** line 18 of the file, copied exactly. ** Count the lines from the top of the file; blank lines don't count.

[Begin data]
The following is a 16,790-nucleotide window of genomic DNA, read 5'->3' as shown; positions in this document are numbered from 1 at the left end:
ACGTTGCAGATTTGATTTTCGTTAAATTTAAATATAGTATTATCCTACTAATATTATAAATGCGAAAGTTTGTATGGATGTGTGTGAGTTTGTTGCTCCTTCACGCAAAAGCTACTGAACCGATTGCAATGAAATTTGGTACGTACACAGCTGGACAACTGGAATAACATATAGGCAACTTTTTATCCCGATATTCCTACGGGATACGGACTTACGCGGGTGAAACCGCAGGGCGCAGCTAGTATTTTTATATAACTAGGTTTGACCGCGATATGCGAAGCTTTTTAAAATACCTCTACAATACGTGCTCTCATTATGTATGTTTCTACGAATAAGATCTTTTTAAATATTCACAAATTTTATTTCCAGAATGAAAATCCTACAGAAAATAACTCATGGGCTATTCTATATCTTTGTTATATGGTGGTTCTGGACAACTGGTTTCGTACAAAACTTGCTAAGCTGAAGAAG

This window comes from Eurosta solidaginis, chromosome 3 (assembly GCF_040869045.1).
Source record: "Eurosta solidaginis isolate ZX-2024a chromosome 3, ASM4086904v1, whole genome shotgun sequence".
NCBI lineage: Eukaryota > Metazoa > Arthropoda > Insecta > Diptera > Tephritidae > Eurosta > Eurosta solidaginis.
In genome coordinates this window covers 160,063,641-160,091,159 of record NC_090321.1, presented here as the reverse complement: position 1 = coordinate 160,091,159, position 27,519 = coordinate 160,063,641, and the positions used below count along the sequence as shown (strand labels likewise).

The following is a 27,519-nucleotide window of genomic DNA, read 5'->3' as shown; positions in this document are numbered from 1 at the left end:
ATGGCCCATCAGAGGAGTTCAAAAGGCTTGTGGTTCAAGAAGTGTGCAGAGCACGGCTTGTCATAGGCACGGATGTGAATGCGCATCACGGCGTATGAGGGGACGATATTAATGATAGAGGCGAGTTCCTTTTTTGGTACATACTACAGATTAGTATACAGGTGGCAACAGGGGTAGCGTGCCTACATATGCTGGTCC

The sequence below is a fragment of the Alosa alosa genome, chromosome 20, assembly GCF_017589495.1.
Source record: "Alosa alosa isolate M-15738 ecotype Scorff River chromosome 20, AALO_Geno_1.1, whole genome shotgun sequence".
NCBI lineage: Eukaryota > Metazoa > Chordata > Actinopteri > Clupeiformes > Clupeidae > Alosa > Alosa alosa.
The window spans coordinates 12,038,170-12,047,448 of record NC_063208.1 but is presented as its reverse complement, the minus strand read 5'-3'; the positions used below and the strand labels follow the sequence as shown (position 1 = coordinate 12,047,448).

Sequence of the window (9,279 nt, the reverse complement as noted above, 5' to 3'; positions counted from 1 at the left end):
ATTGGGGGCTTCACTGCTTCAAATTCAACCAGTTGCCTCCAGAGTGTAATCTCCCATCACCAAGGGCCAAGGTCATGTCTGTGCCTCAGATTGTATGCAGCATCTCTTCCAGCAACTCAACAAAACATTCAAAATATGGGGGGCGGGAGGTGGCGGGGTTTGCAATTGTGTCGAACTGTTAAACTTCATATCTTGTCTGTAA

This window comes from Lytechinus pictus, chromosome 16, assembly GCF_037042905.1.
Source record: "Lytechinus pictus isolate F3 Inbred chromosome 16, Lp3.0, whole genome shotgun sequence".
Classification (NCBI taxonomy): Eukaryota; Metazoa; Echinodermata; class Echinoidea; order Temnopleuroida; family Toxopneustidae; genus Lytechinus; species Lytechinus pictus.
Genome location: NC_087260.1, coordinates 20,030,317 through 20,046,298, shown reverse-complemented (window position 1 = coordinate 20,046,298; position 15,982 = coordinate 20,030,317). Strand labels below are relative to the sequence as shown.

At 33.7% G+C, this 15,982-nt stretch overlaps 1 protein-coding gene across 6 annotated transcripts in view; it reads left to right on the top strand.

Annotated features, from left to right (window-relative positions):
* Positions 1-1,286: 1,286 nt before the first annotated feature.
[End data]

Genome location: NC_087260.1, coordinates 20,030,317 through 20,046,298, shown reverse-complemented (window position 1 = coordinate 20,046,298; position 15,982 = coordinate 20,030,317). Strand labels below are relative to the sequence as shown.